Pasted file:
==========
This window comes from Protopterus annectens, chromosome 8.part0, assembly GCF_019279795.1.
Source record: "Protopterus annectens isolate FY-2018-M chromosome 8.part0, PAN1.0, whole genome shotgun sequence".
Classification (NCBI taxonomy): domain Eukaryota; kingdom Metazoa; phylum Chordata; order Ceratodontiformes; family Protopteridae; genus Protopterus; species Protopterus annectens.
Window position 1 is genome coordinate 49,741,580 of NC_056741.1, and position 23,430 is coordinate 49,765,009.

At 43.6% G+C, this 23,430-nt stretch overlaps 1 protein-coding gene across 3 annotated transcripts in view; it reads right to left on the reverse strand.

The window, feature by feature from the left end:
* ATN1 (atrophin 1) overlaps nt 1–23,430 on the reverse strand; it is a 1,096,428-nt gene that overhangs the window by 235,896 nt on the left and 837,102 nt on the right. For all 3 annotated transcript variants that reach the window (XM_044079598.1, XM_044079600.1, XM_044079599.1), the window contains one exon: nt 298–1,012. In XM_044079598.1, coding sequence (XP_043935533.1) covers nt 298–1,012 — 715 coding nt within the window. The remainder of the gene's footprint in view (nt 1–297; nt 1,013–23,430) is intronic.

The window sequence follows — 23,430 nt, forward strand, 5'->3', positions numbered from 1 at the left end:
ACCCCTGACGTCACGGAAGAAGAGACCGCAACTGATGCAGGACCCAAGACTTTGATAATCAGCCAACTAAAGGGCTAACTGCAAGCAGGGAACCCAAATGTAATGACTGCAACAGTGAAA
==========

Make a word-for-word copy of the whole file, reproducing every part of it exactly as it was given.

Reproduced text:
This window comes from Protopterus annectens, chromosome 8.part0, assembly GCF_019279795.1.
Source record: "Protopterus annectens isolate FY-2018-M chromosome 8.part0, PAN1.0, whole genome shotgun sequence".
Classification (NCBI taxonomy): domain Eukaryota; kingdom Metazoa; phylum Chordata; order Ceratodontiformes; family Protopteridae; genus Protopterus; species Protopterus annectens.
Window position 1 is genome coordinate 49,741,580 of NC_056741.1, and position 23,430 is coordinate 49,765,009.

At 43.6% G+C, this 23,430-nt stretch overlaps 1 protein-coding gene across 3 annotated transcripts in view; it reads right to left on the reverse strand.

The window, feature by feature from the left end:
* ATN1 (atrophin 1) overlaps nt 1–23,430 on the reverse strand; it is a 1,096,428-nt gene that overhangs the window by 235,896 nt on the left and 837,102 nt on the right. For all 3 annotated transcript variants that reach the window (XM_044079598.1, XM_044079600.1, XM_044079599.1), the window contains one exon: nt 298–1,012. In XM_044079598.1, coding sequence (XP_043935533.1) covers nt 298–1,012 — 715 coding nt within the window. The remainder of the gene's footprint in view (nt 1–297; nt 1,013–23,430) is intronic.

The window sequence follows — 23,430 nt, forward strand, 5'->3', positions numbered from 1 at the left end:
ACCCCTGACGTCACGGAAGAAGAGACCGCAACTGATGCAGGACCCAAGACTTTGATAATCAGCCAACTAAAGGGCTAACTGCAAGCAGGGAACCCAAATGTAATGACTGCAACAGTGAAA